3. Include appropriate keywords in your résumé and cover letter. Many recruiters use software to scan for keywords. It makes finding appropriate résumés amid the virtual piles of electronic submissions easier. To identify appropriate keywords, look at the job description and responsibilities in the job ad for words that appear over and over. Those are the keywords you should include in your résumé and cover letter.
4. Get feedback on your résumé and cover letter from friends, colleagues (when appropriate) and recruiters. Make appropriate edits.
5. Proofread your résumé and cover letter carefully. Better yet, have someone else proofread it for you. Typos can quickly eliminate you from consideration. Recruiters will automatically reject letters with another company's name or a different job title. (For more résumé tips and trick see, Seven Ways to Ensure Your Résumé Doesn't End Up in a Recruiter's Trash.)
Sign 4: You manage to land first interviews but never get called back for follow-up interviews, let alone get any offers.
1. Do mock interviews with anyone who can give you feedback on your presentation, whether they be friends, family or mentors. You may be coming off as desperate or cocky with employers, both of which are turnoffs. Address anything they identify as problematic.
2. Identify the types of questions with which you struggle and practice responses until you are comfortable answering them.
3. Ensure that you are clearly differentiating yourself. Think about what makes you uniquely qualified for this position and how you can address the employer's needs, and come up with a succinct way to deliver that information. If you're having trouble answering those questions, it might help to ask yourself why you want the job with that employer. You need to make it clear to the interviewer how your experience is a perfect match for the employer's needs.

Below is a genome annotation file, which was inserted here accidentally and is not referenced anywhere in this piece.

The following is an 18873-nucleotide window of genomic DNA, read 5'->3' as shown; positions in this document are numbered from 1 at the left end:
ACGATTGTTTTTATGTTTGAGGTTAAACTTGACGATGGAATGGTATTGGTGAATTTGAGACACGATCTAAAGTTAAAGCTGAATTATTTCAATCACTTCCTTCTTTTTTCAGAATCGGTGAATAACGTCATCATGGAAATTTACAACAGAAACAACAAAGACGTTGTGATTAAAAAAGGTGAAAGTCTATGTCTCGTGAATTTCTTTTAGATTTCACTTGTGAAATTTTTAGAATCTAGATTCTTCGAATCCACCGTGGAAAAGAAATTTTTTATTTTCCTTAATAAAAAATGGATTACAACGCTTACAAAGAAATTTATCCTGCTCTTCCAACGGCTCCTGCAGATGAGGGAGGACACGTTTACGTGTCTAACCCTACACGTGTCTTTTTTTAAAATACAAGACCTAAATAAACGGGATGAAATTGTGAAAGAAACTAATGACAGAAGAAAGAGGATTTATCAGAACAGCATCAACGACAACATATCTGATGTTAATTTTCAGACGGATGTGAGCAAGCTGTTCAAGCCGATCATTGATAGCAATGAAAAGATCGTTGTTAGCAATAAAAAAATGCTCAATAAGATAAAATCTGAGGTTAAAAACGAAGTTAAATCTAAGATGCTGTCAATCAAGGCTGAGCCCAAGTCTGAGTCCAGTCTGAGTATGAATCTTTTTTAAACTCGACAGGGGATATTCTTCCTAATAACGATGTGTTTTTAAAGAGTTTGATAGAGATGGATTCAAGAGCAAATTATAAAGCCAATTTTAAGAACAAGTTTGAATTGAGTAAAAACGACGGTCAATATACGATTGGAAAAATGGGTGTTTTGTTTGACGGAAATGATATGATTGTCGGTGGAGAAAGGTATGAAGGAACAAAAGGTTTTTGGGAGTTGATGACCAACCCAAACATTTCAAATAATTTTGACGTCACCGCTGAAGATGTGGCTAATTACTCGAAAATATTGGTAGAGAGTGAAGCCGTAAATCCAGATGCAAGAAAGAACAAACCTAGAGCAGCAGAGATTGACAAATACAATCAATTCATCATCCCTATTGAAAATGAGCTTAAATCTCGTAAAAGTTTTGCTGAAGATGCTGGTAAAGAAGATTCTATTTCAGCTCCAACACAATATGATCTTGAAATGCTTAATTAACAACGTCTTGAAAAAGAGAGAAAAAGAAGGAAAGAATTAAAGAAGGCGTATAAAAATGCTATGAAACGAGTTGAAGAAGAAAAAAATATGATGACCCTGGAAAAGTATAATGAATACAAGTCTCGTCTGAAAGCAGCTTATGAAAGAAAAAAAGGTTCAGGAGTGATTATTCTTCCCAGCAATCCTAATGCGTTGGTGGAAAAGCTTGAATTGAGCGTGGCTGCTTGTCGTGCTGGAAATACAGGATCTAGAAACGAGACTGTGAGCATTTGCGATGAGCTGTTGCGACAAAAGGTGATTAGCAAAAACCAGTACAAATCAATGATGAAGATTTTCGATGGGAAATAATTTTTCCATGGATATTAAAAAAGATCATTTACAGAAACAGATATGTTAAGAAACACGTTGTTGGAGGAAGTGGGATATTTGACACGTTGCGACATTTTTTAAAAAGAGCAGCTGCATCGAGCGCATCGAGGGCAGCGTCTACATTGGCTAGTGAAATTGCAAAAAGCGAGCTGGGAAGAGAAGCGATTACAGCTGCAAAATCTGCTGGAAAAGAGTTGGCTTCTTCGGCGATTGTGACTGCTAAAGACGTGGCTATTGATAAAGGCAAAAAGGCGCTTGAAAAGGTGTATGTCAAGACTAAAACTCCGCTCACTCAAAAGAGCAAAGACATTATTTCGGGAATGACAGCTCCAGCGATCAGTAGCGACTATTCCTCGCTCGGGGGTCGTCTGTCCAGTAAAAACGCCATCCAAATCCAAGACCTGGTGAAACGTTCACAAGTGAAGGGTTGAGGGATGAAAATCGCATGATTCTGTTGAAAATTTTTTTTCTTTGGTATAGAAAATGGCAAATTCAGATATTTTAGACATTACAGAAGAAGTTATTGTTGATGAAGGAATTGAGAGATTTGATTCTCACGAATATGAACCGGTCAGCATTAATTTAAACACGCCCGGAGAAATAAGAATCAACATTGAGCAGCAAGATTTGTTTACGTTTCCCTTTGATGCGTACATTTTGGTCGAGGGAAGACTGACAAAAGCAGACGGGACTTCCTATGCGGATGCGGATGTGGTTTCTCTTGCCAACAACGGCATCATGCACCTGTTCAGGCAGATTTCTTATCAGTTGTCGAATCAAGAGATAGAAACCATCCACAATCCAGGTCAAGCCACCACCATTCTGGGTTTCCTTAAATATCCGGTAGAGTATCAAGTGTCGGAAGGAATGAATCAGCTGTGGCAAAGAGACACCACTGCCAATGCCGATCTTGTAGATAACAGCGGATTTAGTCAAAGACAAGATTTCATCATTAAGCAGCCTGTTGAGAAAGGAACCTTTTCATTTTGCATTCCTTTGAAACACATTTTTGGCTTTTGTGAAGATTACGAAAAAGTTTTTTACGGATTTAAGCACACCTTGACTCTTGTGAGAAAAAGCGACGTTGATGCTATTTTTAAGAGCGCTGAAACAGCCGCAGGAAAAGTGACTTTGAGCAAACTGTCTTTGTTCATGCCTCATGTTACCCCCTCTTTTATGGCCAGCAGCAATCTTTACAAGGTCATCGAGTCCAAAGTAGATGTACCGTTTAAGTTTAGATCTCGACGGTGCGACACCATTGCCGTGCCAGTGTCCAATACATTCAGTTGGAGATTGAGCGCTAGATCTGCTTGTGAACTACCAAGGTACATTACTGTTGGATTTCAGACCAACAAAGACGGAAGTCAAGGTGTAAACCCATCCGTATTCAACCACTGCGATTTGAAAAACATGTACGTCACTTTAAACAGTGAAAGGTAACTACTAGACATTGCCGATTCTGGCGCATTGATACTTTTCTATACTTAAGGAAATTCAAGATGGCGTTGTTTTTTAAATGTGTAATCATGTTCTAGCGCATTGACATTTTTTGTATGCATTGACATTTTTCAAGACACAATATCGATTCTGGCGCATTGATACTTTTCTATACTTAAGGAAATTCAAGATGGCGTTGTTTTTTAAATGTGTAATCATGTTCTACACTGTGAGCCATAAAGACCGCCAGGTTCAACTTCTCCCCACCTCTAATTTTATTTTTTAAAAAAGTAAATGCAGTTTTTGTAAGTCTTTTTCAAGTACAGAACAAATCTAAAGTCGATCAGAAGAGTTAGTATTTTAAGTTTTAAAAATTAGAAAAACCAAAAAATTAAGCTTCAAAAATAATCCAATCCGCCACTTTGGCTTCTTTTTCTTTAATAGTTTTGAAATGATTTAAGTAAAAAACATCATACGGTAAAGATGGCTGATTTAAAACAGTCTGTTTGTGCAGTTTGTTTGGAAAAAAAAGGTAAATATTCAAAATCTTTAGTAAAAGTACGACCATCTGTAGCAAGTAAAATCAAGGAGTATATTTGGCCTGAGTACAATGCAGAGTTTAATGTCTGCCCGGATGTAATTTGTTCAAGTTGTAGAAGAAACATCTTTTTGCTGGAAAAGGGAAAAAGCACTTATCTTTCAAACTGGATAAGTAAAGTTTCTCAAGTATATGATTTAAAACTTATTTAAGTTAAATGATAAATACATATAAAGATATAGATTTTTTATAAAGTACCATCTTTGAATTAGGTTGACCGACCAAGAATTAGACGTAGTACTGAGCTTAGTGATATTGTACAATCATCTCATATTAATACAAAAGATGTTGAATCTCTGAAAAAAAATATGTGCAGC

4. Demonstrate your interest in and enthusiasm for the position and the company during the interview. This doesn't mean you should act like a cheerleader. You show your interest by listening attentively and asking informed questions about the company and the job. You show your enthusiasm by telling the interviewer what excites you about the opportunity.
5. Research the company. Know the names of the executive leadership and the company's competitors. Memorize the company's key financials and understand its challenges. Interviewers want to know you know something about their company. They like candidates who are well prepared. Also, when your answers to their questions show you've done your homework and have thoroughly researched the company, you send a clear message to the interviewers that you're very interested in the position, and they take notice.
6. Ask questions. Interviewers like candidates who pose smart questions. Based on your research or discussions with networking contacts, ask about recent press releases, the company's goals for the year ahead and the culture of the organization. Ask questions that demonstrate your knowledge of the company, your desire to learn more, and your interest in making sure there's a good fit between you and the employer. (For more advice on how to ace interviews, check out the series The Hiring Manager Interviews.)
7. Send timely thank-you notes to each interviewer, reinforcing your interest in the position. This does make a difference to many employers. Some will not consider a candidate who fails to send a thank-you. Send an e-mail thank you the same day as the interview and a handwritten note within 24 hours. Even if you don't get the job, you will be remembered for future opportunities.
8. Don't call the employer daily to ask about the status of your candidacy. Before the end of the interview, ask about next steps. If they expect to get back to you within a week, do not call until that week has passed. Then, call to check in and reinforce your interest. If you still get no response, call again. Do not stalk employers or they will quickly lose interest.
Lynne Sarikas is the director of the MBA career center at Northeastern University's College of Business Administration.